The head of the Malian junta, Colonel Assimi Goïta, on Friday pardoned the 49 Ivorian soldiers arrested in July and sentenced by the Malian courts, after months of tension between Bamako and Abidjan.
These Ivorian soldiers had been arrested in Mali, described as “mercenaries”, then charged in mid-August with “attempt to undermine the external security of the State” and imprisoned. Three of them, women, were released in mid-September.
On December 30, the Malian justice had condemned these women to the death penalty in absentia, and the 46 soldiers still detained to twenty years of criminal imprisonment.
“Colonel Assimi Goïta, President of the Transition, Head of State, has granted his pardon with full remission of sentences to the 49 Ivorians sentenced by Malian justice”, according to a statement released Friday evening by the government spokesperson, Colonel Abdoulaye Maiga.
The text specifies that these soldiers had been sentenced for “crimes of attack and conspiracy against the government, attack on the external security of the State, possession, carrying and transport of weapons and munitions of war or defense intentionally in relationship with an individual and collective enterprise whose purpose is to disturb public order by intimidation or terror”.
Bamako accused these Ivorian soldiers of having traveled under false identities and with weapons without the authorities having been informed.
Since July, Côte d’Ivoire has been demanding the release of its soldiers, categorically denying that they were “mercenaries”, claiming that they were on a mission for the UN, as part of logistical support operations for the Minusma.
The Malian junta has erected this affair into a manifestation of the sovereignty which it says it has made a cardinal principle vis-à-vis France, pushed towards the exit, of the Economic Community of West African States (ECOWAS ) and even the UN stabilization mission (Minusma).
– “Friendship relations” –
The pardon was granted a week after a visit to Bamako by an official Ivorian delegation, which met the Malian authorities in a “fraternal” atmosphere. The Ivorian Minister of Defense then assured that the case was “in the process of being resolved”.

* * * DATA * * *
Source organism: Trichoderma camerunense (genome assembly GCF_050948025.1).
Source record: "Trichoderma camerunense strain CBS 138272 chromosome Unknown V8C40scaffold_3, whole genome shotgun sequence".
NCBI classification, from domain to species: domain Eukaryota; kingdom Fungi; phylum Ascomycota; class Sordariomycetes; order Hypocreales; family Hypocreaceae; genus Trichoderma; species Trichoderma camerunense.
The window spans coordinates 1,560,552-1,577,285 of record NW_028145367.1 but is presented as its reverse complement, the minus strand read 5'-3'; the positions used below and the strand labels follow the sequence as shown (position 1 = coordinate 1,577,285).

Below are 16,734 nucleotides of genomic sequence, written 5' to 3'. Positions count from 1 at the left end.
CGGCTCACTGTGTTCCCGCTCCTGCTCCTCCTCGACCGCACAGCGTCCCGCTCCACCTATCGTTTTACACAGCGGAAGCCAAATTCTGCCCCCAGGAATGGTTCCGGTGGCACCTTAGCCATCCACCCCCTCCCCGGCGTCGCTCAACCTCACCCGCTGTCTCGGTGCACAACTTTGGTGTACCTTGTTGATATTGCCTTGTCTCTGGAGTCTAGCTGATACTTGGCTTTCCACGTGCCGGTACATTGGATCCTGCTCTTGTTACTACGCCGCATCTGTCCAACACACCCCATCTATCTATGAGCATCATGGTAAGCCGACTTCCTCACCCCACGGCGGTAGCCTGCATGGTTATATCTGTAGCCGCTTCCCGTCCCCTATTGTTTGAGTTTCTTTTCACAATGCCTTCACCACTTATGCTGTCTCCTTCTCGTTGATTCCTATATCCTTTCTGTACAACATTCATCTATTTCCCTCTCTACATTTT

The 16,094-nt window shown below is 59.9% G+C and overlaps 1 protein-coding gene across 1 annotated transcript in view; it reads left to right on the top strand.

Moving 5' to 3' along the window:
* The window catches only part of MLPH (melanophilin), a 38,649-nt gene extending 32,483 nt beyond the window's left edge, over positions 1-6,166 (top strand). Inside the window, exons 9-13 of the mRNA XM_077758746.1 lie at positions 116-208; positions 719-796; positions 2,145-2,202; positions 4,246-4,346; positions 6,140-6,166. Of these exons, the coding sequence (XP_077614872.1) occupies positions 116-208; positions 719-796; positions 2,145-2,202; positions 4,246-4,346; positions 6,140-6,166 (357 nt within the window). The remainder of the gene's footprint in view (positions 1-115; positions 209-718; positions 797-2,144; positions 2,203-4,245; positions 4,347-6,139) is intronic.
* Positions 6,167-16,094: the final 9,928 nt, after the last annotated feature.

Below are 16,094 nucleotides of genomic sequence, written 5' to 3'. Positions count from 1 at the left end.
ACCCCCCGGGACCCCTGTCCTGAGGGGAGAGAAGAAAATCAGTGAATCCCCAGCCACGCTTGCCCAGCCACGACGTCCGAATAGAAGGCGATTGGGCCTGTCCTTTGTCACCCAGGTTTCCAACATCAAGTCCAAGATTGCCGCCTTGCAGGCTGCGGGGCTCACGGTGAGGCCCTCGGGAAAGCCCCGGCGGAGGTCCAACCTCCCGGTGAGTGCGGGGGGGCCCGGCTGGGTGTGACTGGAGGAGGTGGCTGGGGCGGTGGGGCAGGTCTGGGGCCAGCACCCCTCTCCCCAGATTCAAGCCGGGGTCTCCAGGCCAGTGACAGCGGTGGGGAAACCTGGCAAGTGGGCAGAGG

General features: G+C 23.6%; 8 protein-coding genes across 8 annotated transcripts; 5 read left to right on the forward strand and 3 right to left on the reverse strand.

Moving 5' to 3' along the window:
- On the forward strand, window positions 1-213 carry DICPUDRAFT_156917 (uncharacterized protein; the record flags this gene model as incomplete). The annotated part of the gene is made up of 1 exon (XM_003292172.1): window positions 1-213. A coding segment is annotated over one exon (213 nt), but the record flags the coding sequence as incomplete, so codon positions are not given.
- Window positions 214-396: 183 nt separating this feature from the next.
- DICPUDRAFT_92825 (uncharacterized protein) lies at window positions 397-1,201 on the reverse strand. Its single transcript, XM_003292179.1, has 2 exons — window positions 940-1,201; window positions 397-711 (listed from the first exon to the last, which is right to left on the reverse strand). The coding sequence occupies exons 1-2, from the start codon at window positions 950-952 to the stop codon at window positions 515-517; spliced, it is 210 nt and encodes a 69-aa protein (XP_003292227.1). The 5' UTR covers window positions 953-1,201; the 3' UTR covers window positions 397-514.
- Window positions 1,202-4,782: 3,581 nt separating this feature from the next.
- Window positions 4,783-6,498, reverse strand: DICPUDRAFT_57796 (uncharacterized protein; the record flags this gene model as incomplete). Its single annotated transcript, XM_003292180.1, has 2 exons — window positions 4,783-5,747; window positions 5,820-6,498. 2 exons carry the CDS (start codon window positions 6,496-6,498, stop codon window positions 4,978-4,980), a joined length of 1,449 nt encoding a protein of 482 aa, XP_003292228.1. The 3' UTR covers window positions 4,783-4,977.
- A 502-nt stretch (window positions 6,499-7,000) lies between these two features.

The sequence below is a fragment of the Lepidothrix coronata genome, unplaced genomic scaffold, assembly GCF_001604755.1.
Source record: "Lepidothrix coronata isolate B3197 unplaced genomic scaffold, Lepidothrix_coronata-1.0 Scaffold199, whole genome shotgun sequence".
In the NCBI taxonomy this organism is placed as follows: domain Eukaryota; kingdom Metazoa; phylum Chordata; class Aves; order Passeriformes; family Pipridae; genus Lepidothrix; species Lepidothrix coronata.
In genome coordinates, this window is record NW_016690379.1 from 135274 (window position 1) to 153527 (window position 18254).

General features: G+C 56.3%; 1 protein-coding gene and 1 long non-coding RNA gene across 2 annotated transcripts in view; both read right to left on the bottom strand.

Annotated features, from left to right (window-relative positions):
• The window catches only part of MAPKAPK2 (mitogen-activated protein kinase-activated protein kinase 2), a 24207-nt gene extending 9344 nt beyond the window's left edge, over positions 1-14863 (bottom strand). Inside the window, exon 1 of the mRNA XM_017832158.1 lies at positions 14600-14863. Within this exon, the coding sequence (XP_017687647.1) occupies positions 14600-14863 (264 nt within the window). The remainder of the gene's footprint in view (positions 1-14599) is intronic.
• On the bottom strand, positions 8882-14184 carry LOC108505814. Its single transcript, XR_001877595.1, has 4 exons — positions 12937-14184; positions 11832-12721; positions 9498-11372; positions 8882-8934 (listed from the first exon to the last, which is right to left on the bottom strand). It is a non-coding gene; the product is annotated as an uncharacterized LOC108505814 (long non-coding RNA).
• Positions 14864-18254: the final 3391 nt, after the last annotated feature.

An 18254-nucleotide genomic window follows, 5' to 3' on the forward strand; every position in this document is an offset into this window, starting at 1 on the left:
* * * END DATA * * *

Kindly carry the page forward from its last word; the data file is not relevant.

The grace comes “to reinforce the dynamic created” by the agreement signed that day by the two countries to promote “peace” and the “strengthening of relations of friendship, fraternity and good neighborliness” between them, underlines the Mali press release.
At the beginning of December, the leaders of the West African states (ECOWAS) had set an ultimatum to the Malian junta, demanding that it release the 46 Ivorian soldiers still detained before January 1, on pain of sanctions.
The Malian junta let this deadline pass. In his end-of-year speech, the head of the Malian junta did not mention the Ivorian soldiers. At the same time, Ivorian President Alassane Ouattara had promised his fellow citizens that the imprisoned soldiers would return “soon to Ivorian soil”.
On Wednesday, the current president of ECOWAS was conciliatory, assuring that there would be no immediate sanctions against Mali despite the expiration of the ultimatum, to let the Togolese mediation work on the release of 46 Ivorian soldiers.
Togolese President Faure Gnassingbé was meanwhile visiting Bamako, where “he pleaded for a presidential pardon”, an official from the Malian presidency told AFP.
In this case, the UN had recognized “dysfunctions” in a note addressed to the Malian government and admitted that “certain measures were not followed”.
The Ivorian presidency had also recognized in September “shortcomings and misunderstandings”, remarks willingly considered on the Malian side as the apologies he demanded.
But relations were strained again a week later when the junta openly linked the release of the remaining 46 soldiers to the extradition of Malian figures living in Côte d’Ivoire.